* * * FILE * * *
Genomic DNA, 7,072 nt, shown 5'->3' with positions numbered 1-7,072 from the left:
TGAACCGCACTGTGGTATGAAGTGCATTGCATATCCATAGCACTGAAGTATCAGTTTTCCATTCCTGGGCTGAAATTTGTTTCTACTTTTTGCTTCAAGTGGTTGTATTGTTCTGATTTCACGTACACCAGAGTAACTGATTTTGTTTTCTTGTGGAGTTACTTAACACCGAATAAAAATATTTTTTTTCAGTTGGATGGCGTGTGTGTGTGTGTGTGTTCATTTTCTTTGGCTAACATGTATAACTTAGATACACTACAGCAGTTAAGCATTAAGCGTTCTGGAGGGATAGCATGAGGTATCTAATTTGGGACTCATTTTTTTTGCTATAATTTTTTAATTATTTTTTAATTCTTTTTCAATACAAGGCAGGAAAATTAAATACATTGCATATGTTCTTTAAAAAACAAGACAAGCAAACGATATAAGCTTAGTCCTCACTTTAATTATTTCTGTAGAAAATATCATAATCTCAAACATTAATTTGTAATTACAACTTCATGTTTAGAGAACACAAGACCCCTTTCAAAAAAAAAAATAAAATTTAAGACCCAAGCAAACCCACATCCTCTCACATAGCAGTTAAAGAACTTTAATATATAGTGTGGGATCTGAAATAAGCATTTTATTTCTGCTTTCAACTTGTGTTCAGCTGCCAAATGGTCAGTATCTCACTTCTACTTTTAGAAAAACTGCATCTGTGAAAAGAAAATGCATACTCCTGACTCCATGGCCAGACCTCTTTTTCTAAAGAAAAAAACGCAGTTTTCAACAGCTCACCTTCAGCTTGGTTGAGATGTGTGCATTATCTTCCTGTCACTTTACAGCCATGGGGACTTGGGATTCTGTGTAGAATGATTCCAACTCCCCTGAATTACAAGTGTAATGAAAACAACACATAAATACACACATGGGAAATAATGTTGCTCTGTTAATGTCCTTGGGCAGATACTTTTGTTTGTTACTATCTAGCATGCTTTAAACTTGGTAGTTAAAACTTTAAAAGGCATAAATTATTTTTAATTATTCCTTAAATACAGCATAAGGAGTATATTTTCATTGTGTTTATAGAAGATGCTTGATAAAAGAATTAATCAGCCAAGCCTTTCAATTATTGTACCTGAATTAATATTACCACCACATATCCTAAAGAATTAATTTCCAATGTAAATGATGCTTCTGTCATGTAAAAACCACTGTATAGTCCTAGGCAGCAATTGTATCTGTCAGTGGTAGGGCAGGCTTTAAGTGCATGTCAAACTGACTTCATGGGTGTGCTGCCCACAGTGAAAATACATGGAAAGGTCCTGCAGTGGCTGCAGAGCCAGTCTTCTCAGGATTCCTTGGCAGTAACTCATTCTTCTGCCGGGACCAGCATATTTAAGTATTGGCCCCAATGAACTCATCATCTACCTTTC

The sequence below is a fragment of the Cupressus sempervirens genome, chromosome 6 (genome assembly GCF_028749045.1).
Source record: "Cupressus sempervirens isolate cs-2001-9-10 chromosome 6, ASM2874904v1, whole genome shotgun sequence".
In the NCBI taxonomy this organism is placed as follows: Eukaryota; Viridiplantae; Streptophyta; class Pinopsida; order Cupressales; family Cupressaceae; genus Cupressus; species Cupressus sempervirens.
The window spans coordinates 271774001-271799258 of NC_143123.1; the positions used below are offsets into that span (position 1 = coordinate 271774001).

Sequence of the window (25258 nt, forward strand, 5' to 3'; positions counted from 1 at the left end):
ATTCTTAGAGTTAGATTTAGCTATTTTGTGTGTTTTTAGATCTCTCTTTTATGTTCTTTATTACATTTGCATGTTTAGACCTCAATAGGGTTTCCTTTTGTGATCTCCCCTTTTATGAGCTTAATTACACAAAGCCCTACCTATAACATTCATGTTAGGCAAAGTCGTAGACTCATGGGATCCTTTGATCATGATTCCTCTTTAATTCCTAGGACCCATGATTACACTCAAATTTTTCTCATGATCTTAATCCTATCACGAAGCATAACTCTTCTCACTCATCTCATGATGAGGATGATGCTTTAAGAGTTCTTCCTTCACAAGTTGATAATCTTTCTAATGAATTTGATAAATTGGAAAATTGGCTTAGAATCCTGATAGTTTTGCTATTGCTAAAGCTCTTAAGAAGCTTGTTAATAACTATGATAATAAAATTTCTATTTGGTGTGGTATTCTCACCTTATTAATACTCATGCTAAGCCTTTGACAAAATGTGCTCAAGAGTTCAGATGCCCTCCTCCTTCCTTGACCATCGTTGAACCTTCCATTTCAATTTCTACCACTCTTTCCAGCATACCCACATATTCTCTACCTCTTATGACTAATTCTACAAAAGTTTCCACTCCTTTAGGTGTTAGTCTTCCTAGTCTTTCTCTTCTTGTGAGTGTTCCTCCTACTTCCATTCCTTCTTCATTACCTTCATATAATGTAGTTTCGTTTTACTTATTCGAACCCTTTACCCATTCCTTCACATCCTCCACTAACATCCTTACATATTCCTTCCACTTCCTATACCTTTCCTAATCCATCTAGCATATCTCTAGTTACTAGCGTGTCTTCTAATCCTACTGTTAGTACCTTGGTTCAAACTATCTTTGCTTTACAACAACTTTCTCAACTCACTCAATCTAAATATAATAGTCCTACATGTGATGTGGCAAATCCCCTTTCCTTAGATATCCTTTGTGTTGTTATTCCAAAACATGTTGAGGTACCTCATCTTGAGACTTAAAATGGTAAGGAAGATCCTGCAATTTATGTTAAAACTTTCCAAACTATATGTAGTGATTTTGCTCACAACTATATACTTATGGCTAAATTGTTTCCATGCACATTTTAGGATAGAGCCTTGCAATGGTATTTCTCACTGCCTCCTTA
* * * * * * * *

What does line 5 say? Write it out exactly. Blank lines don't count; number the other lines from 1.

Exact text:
In the NCBI taxonomy this organism is placed as follows: Eukaryota; Viridiplantae; Streptophyta; class Pinopsida; order Cupressales; family Cupressaceae; genus Cupressus; species Cupressus sempervirens.